Best Traditional Georgian Food You Must Try

Georgian food culture is thousands of years old, but only now is it starting to get the international attention it deserves. The traditional staples feature a mix of Russian, Turkish, and Persian influences. Since Georgia sits on the Silk Road, travelers came and went easily, spreading ideas and sharing flavors.


Traditional Georgian Khachapuri

The humble khachapuri is a mainstay in Georgian cuisine and is the food Georgia is most famous for internationally. Its importance cannot be understated. Economists in Tbilisi even use something called the Khachapuri Index, a measure of how strong the economy is based off the cost of the namesake’s ingredients.

But back to food. Every region has its own unique version of khachapuri with differing shapes and slight variations to ingredients used. But all will essentially contain a dough made of flour, yeast, milk, eggs and butter. And it will be filled with sulguni, a saltier mozzarella-like cheese. Order one for the table, grab it as a snack, eat it for dinner. It’s just that versatile.


This is another very typical Georgian dish that you will see in almost all Georgian restaurants. Khinkali are soup-filled dumplings similar to xiao long baos, but larger and made with thicker dough. These are often shared on a large platter with the whole table.

Depending on the type of khinkali, the dough is filled with ingredients ranging from mushrooms and cheese to spiced meat, fragrant vegetables, onions, and garlic. The most common variety is filled with beef or pork though.

Pay attention here because there is a right way to eat these. Typically, you hold the dumpling by its handle (the fold), and then make a small bite towards the top. Blow on or wait for the broth to cool, then slurp out the soupy goodness and devour the rest of the dumpling. The handles are usually discarded, and serve as a fun way to keep track of how many you ate.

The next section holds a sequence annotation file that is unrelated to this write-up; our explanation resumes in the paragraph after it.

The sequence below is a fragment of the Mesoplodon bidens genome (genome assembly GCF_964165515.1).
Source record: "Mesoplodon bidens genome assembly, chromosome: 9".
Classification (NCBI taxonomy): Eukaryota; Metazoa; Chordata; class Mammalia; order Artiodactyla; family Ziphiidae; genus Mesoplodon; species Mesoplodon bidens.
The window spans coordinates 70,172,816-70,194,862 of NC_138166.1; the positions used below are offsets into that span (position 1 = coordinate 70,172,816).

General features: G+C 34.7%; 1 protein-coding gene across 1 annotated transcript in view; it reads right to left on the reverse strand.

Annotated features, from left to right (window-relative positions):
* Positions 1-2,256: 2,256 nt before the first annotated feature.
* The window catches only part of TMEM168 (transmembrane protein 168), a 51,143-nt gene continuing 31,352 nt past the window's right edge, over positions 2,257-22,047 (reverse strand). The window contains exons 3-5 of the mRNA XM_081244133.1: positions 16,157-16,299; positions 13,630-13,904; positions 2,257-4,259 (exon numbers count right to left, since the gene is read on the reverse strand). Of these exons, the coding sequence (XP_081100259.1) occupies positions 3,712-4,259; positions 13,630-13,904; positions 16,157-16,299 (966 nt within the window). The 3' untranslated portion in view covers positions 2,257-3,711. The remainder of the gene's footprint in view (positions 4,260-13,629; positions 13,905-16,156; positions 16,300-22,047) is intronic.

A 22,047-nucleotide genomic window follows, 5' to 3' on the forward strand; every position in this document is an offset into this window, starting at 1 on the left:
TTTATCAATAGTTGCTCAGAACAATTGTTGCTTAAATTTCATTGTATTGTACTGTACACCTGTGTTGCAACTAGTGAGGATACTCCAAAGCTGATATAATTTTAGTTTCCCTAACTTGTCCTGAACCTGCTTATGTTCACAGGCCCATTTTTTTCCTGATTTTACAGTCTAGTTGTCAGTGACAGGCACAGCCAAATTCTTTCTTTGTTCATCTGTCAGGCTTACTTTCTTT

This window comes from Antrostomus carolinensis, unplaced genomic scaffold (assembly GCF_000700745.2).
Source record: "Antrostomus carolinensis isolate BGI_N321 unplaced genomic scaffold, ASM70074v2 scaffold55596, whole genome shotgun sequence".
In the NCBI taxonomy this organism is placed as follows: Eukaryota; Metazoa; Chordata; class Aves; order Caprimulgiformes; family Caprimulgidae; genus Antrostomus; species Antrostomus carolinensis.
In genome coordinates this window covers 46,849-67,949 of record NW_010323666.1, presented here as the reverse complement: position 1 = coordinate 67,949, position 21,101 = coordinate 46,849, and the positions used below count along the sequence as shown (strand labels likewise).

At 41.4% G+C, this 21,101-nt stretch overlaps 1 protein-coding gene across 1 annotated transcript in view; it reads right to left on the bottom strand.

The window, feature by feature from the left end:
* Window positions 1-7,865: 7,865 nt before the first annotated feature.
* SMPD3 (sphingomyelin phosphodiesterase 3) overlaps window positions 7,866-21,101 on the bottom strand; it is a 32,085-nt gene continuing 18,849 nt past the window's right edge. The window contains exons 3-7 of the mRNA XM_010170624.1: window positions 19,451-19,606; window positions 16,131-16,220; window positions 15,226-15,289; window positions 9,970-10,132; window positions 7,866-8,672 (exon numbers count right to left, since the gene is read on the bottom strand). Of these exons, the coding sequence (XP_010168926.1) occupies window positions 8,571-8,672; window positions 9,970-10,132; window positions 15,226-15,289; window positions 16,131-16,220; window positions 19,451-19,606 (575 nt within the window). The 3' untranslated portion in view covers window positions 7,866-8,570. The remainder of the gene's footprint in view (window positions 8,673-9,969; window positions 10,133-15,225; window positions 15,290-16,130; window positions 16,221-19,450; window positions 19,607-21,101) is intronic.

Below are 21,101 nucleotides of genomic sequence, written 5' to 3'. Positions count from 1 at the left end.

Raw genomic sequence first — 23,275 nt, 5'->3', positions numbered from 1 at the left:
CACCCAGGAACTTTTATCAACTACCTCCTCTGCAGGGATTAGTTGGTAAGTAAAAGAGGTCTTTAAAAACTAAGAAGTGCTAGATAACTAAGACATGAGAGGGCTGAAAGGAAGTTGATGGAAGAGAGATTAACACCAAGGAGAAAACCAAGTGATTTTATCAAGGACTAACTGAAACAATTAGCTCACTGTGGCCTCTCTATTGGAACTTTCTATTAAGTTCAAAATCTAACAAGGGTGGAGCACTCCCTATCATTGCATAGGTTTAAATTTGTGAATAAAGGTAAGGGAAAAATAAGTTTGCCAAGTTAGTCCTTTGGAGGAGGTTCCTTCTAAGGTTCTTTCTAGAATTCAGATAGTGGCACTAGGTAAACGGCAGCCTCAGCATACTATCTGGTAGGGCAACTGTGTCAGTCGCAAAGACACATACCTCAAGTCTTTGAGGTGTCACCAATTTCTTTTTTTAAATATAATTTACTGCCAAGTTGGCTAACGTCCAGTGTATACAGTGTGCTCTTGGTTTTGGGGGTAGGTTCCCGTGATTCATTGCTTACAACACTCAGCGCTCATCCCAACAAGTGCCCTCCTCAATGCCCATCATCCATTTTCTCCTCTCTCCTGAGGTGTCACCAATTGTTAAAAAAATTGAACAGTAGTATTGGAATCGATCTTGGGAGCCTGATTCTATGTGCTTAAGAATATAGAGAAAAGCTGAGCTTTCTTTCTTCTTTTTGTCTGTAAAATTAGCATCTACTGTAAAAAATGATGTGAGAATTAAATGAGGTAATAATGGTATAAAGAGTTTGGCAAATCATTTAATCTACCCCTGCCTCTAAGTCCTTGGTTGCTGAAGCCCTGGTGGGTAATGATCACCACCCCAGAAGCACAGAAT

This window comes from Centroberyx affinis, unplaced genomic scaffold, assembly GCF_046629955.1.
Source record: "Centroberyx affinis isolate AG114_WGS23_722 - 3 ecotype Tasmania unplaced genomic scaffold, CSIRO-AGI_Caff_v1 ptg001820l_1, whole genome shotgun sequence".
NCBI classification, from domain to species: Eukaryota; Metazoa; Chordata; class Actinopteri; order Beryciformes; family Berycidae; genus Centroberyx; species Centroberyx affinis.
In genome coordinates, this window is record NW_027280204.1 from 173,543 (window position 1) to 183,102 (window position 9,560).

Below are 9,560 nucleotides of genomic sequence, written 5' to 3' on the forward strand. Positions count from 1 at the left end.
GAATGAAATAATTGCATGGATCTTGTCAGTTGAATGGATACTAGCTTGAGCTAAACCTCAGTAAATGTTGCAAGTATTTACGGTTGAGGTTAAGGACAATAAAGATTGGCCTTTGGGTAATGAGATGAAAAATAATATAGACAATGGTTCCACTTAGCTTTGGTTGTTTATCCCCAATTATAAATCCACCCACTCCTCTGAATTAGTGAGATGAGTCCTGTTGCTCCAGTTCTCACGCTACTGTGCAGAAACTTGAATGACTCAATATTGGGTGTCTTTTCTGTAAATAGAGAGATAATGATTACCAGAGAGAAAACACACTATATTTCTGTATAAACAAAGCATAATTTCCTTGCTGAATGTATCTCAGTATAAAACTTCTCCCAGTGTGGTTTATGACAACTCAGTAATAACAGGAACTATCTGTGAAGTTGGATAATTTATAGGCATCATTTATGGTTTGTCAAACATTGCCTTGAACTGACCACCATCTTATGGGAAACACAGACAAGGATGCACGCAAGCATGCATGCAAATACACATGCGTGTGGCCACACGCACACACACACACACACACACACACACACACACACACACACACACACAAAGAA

chakapuli georgian food

Chakapuli is an herbed lamb stew made with tkemali (unripe sour plums), white wine, garlic, spring onions, and green peppers. Additional spices like tarragon, coriander, and salt are also added. It’s a light, very liquid stew.

Chakapuli is most commonly enjoyed in the spring, when the plums are still unripe. Because of this it’s often eaten as a celebration dish during Orthodox Easter.


Traditional Georgian Food Mtsvadi

Mtsvadi is a general term for barbecued meat skewers or kebab. However, it’s a very ancient and important Georgian food. This dates back to when Georgian ancestors would prepare this dish after coming back from a long hunt.

The meat is usually ground pork, mutton, or veal, and is marinated in lemon juice with tarragon, salt, pepper, and chopped onions. It is then grilled outdoors over an open flame and served with tkemali (sour plum) sauce.

Matsoni (Matsvnis) Soup

A warm, tangy, yogurt-like concoction sprinkled with fresh herbs. This soup is made with either cow, sheep, or goat’s milk, and is usually enjoyed for breakfast.

Matsoni soup has long been used as a traditional hangover cure, and is the supposed “secret” ingredient to longevity. This is due to it being full of calcium and probiotics. You can eat it plain, spread it over dolmas, or use as a starter for khachapuri.



Dolmas are steamed, roasted, or boiled vine leaves or lettuce filled with minced beef, rice and herbs. Similar variations exist in Turkish, Greek, and Armenian cuisines.


Authentic Georgian Food Kharcho

Kharcho is a hearty, traditional Georgian soup with beef, rice, plum purée and chopped walnuts. It’s quite an interesting mix of textures and flavors to have the crunch of walnuts and the slight sourness from the plums. Nevertheless, it is a staple and one of the traditional Georgian foods not to be missed.


pkhali georgian food

Pkhali is minced vegetable with garlic, lemon juice, and herbs. Some of the most commonly used vegetables are beets, carrots, cabbage, eggplant, or spinach. What ties all pkhali together though, is the addition of pureed walnut sauce.

Usually, a chef will whip up a variety of pkhali and plate them side by side with pomegranate seeds sprinkled on top. It’s eaten as a cold appetizer, often with bread.


These are Georgian sausages made with pork or beef and onions. They are often served with freshly chopped coriander and pomegranate seeds.


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